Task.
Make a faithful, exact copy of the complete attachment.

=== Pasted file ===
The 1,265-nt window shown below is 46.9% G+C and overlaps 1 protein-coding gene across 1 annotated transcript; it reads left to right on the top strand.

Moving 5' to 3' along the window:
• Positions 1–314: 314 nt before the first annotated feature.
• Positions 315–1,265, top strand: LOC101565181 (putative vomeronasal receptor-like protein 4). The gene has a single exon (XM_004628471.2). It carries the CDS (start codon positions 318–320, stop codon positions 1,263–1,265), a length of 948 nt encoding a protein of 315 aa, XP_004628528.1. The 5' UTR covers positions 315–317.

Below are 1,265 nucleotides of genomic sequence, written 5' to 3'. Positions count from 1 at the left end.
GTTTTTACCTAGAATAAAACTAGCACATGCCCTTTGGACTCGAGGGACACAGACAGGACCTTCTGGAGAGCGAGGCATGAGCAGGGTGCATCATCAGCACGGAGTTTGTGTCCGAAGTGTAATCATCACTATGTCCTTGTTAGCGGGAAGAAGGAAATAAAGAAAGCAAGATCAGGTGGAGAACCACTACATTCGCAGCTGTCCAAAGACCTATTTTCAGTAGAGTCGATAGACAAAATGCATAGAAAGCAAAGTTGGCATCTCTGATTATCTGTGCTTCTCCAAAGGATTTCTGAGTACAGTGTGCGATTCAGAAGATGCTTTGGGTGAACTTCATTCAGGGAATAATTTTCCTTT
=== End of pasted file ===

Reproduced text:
The 1,265-nt window shown below is 46.9% G+C and overlaps 1 protein-coding gene across 1 annotated transcript; it reads left to right on the top strand.

Moving 5' to 3' along the window:
• Positions 1–314: 314 nt before the first annotated feature.
• Positions 315–1,265, top strand: LOC101565181 (putative vomeronasal receptor-like protein 4). The gene has a single exon (XM_004628471.2). It carries the CDS (start codon positions 318–320, stop codon positions 1,263–1,265), a length of 948 nt encoding a protein of 315 aa, XP_004628528.1. The 5' UTR covers positions 315–317.

Below are 1,265 nucleotides of genomic sequence, written 5' to 3'. Positions count from 1 at the left end.
GTTTTTACCTAGAATAAAACTAGCACATGCCCTTTGGACTCGAGGGACACAGACAGGACCTTCTGGAGAGCGAGGCATGAGCAGGGTGCATCATCAGCACGGAGTTTGTGTCCGAAGTGTAATCATCACTATGTCCTTGTTAGCGGGAAGAAGGAAATAAAGAAAGCAAGATCAGGTGGAGAACCACTACATTCGCAGCTGTCCAAAGACCTATTTTCAGTAGAGTCGATAGACAAAATGCATAGAAAGCAAAGTTGGCATCTCTGATTATCTGTGCTTCTCCAAAGGATTTCTGAGTACAGTGTGCGATTCAGAAGATGCTTTGGGTGAACTTCATTCAGGGAATAATTTTCCTTT